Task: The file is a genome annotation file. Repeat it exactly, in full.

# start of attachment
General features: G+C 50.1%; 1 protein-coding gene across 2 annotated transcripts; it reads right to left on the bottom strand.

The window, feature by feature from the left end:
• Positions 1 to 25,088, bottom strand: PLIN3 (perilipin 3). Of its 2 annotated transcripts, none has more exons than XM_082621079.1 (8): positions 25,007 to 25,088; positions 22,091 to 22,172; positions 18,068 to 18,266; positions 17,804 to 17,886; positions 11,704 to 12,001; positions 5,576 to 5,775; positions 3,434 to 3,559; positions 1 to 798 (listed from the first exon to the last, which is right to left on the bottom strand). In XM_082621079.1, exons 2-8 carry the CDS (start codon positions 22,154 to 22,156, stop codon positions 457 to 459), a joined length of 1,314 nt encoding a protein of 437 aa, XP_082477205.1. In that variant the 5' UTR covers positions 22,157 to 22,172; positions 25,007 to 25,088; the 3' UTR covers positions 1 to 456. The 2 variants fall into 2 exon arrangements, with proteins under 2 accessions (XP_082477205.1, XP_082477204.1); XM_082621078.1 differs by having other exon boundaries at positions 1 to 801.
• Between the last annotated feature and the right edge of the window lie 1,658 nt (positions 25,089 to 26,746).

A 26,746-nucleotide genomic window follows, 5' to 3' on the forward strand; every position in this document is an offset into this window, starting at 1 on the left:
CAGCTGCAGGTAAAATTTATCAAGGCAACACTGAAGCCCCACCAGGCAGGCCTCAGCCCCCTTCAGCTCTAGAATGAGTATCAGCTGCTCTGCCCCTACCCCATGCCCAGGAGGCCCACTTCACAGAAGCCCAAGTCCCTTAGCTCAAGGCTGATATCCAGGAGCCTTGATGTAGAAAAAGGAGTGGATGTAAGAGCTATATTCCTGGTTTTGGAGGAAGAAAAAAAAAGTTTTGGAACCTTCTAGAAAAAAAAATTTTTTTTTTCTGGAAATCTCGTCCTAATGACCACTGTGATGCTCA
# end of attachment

General features: G+C 50.1%; 1 protein-coding gene across 2 annotated transcripts; it reads right to left on the bottom strand.

The window, feature by feature from the left end:
• Positions 1 to 25,088, bottom strand: PLIN3 (perilipin 3). Of its 2 annotated transcripts, none has more exons than XM_082621079.1 (8): positions 25,007 to 25,088; positions 22,091 to 22,172; positions 18,068 to 18,266; positions 17,804 to 17,886; positions 11,704 to 12,001; positions 5,576 to 5,775; positions 3,434 to 3,559; positions 1 to 798 (listed from the first exon to the last, which is right to left on the bottom strand). In XM_082621079.1, exons 2-8 carry the CDS (start codon positions 22,154 to 22,156, stop codon positions 457 to 459), a joined length of 1,314 nt encoding a protein of 437 aa, XP_082477205.1. In that variant the 5' UTR covers positions 22,157 to 22,172; positions 25,007 to 25,088; the 3' UTR covers positions 1 to 456. The 2 variants fall into 2 exon arrangements, with proteins under 2 accessions (XP_082477205.1, XP_082477204.1); XM_082621078.1 differs by having other exon boundaries at positions 1 to 801.
• Between the last annotated feature and the right edge of the window lie 1,658 nt (positions 25,089 to 26,746).

A 26,746-nucleotide genomic window follows, 5' to 3' on the forward strand; every position in this document is an offset into this window, starting at 1 on the left:
CAGCTGCAGGTAAAATTTATCAAGGCAACACTGAAGCCCCACCAGGCAGGCCTCAGCCCCCTTCAGCTCTAGAATGAGTATCAGCTGCTCTGCCCCTACCCCATGCCCAGGAGGCCCACTTCACAGAAGCCCAAGTCCCTTAGCTCAAGGCTGATATCCAGGAGCCTTGATGTAGAAAAAGGAGTGGATGTAAGAGCTATATTCCTGGTTTTGGAGGAAGAAAAAAAAAGTTTTGGAACCTTCTAGAAAAAAAAATTTTTTTTTTCTGGAAATCTCGTCCTAATGACCACTGTGATGCTCA